The 2024 Lok Sabha elections in India hold immense significance, and at the heart of this political crucible lies the enigmatic landscape of Muslim voting behavior. While historical narratives often portrayed a homogenous “Muslim vote,” recent trends paint a nuanced picture, revealing a tapestry woven with diverse influences that transcend simplistic generalisations. Delving into this intricate maze demands an exploration of various factors beyond solely focusing on caste, which will likely shape Muslim voters choices in the upcoming elections 2024.
What BJP is Eyeing for the 2024 Lok Sabha Elections
Prime Minister Narendra Modi expressed confidence in the Bharatiya Janata Party’s (BJP) prospects for the upcoming Lok Sabha elections in 2024. During a public rally, he emphasized the party’s aim to surpass the 370-seat mark, with even opposition leaders suggesting the ruling coalition could achieve over 400 seats.
BJP vs Congress: Muslim Vote Share Count
According to a survey conducted by Lokniti-CSDS during the 2014 Lok Sabha elections, the BJP saw a significant increase in its share of Muslim votes, doubling from the previous election in 2009. In contrast, the Congress maintained a steady vote share among Muslims, with no change between the two elections. Specifically, the BJP secured 9% of Muslim votes in 2014, compared to 4% in 2009, while the Congress retained a 38% share of the Muslim vote across both elections.
Exploring the Spectrum of Diversity
Prior to 2019, Muslim voting exhibited significant fragmentation, influenced by factors like electoral context, individual candidate prospects, and internal community dynamics. However, the BJP’s decisive victory in that election triggered a shift. Studies reveal increased Muslim support for opposition parties in subsequent state elections, suggesting a form of consolidation.
State Elections Tell a Different Story
While national trends hint at consolidation, examining individual state elections paints a more nuanced picture. Research by CSDS-Lokniti reveals that in Bihar, West Bengal, and Uttar Pradesh, around 75-79% of Muslims voted for the parties opposing the BJP in recent assembly elections. This trend coincides with the rise of the BJP and its Hindu majoritarian ideology, suggesting a strategic response from specific Muslim segments.
Understanding the Drivers of Muslim Voting
Several factors play a role in shaping Muslim voting decisions. Some scholars emphasize the electoral context and individual candidate potential, focusing on how Muslims strategically navigate the political landscape. Others highlight internal divisions within the community, like the presence of coethnic representatives, which can influence voting patterns. This explainer, however, zooms in on a distinct and often overlooked factor: caste.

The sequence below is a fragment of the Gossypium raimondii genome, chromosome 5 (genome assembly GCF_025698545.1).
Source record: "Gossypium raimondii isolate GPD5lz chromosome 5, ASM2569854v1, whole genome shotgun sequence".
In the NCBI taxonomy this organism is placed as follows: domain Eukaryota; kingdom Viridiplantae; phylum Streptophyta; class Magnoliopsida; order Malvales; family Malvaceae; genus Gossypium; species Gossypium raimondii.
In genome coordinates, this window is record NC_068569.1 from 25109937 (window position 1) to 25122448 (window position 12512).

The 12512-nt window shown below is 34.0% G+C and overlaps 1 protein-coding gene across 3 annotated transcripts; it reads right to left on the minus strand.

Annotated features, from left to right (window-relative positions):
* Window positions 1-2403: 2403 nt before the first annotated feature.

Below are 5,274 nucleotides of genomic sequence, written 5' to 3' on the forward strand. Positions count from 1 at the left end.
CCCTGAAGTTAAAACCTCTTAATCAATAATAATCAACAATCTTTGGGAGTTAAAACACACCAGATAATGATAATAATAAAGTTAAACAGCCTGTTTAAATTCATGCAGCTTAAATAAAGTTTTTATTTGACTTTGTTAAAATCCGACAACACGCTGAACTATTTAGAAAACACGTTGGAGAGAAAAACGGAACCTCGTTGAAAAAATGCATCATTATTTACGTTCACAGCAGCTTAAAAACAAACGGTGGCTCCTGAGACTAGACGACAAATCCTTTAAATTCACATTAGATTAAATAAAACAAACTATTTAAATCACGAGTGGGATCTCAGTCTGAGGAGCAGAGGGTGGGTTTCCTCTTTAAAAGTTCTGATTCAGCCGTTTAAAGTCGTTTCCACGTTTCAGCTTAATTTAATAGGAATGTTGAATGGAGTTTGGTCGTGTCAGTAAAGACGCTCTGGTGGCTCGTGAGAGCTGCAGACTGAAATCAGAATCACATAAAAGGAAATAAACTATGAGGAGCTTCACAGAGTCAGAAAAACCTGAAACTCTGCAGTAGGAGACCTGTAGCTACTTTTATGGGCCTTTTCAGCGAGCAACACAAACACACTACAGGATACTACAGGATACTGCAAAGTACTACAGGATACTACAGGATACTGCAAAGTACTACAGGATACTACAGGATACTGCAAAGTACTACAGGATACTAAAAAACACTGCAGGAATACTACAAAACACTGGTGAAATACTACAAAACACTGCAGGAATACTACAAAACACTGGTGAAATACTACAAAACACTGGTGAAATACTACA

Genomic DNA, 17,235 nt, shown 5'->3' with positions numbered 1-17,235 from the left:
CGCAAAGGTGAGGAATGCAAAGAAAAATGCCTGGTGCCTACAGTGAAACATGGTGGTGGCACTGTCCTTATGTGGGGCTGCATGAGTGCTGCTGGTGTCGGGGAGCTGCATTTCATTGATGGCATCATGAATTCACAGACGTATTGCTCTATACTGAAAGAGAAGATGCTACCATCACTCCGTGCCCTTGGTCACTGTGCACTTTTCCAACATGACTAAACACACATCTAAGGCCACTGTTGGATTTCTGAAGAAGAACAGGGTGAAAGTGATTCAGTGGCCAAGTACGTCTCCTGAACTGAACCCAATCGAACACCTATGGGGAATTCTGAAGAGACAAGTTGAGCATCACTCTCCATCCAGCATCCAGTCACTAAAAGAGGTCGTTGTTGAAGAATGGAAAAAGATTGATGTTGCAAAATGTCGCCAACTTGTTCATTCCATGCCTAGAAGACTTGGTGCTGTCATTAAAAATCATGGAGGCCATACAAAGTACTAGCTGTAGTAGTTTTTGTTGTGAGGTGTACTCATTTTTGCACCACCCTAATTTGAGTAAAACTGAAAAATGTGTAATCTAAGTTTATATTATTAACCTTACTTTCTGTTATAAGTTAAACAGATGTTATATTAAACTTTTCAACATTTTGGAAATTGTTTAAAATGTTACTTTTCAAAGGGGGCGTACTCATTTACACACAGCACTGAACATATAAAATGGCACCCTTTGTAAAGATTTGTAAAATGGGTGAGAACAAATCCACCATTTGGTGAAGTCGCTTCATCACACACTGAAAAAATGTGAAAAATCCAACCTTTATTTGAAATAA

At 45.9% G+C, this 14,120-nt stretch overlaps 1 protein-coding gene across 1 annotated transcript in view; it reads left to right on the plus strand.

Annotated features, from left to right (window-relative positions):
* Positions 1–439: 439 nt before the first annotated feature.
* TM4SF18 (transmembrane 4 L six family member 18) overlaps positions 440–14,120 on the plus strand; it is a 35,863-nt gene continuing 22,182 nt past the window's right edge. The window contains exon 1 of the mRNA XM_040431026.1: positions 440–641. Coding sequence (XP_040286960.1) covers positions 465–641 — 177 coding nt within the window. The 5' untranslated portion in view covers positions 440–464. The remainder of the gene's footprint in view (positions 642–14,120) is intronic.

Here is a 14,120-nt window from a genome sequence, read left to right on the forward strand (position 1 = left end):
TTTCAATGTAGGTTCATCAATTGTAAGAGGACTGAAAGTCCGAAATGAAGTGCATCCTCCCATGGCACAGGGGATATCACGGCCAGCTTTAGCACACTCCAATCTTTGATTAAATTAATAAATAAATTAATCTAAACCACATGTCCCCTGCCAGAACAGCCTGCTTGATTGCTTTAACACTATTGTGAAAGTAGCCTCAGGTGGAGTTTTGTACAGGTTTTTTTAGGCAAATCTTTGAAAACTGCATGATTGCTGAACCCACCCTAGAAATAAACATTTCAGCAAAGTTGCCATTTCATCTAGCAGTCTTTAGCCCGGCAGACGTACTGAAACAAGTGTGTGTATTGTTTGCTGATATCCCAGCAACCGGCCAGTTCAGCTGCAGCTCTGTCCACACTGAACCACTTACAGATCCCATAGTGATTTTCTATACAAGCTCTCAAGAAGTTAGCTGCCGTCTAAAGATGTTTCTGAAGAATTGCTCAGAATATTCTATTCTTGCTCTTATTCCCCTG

Caste: A Sub-identity Gaining Traction
Muslim society is stratified by caste, broadly categorized into Ashraf (upper caste), Ajlaf (Other Backward Class, OBC), and Arzal (Dalit). The Pasmanda movement, advocating for non-Ashraf Muslims (Ajlaf and Arzal), has gained momentum, highlighting the relevance of caste as a sub-identity within the community.
Socioeconomic Inequalities and Political Activism
The Sachar Committee Report underscores the educational and economic disparities between Muslims and Hindus, with OBC Muslims faring worse than both groups. This fuels socio-economic anxieties and motivates political activism along caste lines. The Pasmanda movement, for instance, seeks to address the marginalisation faced by non-Ashraf Muslims within broader Indian society.
Political Mobilisation: Targeting the Pasmandas
Both the BJP and opposition parties recognise the potential of caste-based mobilisation within the Muslim community. The BJP’s recent outreach towards Pasmandas, including events with prominent figures and targeted messaging, marks a significant shift in its strategy. Meanwhile, opposition parties are strategising countermeasures to retain the support of this segment.
Pasmanda Response and Internal Divisions
The Pasmanda community’s response to the BJP’s outreach has been mixed. While some view it as an opportunity for addressing their grievances, others remain skeptical due to concerns about the party’s past record on communal issues. The 2022 Uttar Pradesh survey reveals a difference in BJP support between Ashraf and Pasmanda Muslims, highlighting internal divisions within the community.
Caste-Based Solidarity: Strong Within, Less With Religion
The survey also explored the notion of “linked fate,” an indicator of how individuals within a group perceive their well-being linked to that of the group as a whole. Interestingly, the survey revealed high levels of “linked fate” based on caste among Pasmanda Muslims, meaning they believe improvements or setbacks for their subcaste would impact them individually. However, this sense of solidarity was stronger within caste than with their broader religious identity, suggesting complex dynamics at play.
Caste and the 2024 Elections
While it’s unlikely that Muslims will vote solely based on caste in 2024, its growing salience cannot be ignored. The BJP’s Pasmanda outreach and potential counter-mobilisation by opposition parties suggest that caste will play a significant role in shaping both campaigning and voting behavior.
Rethinking Muslim Voting Behavior
The concept of a monolithic Muslim bloc may need to be retired. Understanding the nuanced interplay of religion, caste, and other sub-identities is crucial for accurately predicting Muslim voting behavior in the upcoming elections and beyond